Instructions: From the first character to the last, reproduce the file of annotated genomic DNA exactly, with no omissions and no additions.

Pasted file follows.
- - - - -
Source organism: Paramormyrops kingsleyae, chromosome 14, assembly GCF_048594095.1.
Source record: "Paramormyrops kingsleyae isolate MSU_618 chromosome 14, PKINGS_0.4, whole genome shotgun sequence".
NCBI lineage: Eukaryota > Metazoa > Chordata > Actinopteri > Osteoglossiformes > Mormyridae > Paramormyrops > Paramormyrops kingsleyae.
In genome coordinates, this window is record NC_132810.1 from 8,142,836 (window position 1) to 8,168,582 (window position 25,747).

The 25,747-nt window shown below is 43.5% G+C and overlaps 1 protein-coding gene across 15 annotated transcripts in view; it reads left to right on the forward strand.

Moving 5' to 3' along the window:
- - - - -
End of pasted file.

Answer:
Source organism: Paramormyrops kingsleyae, chromosome 14, assembly GCF_048594095.1.
Source record: "Paramormyrops kingsleyae isolate MSU_618 chromosome 14, PKINGS_0.4, whole genome shotgun sequence".
NCBI lineage: Eukaryota > Metazoa > Chordata > Actinopteri > Osteoglossiformes > Mormyridae > Paramormyrops > Paramormyrops kingsleyae.
In genome coordinates, this window is record NC_132810.1 from 8,142,836 (window position 1) to 8,168,582 (window position 25,747).

The 25,747-nt window shown below is 43.5% G+C and overlaps 1 protein-coding gene across 15 annotated transcripts in view; it reads left to right on the forward strand.

Moving 5' to 3' along the window: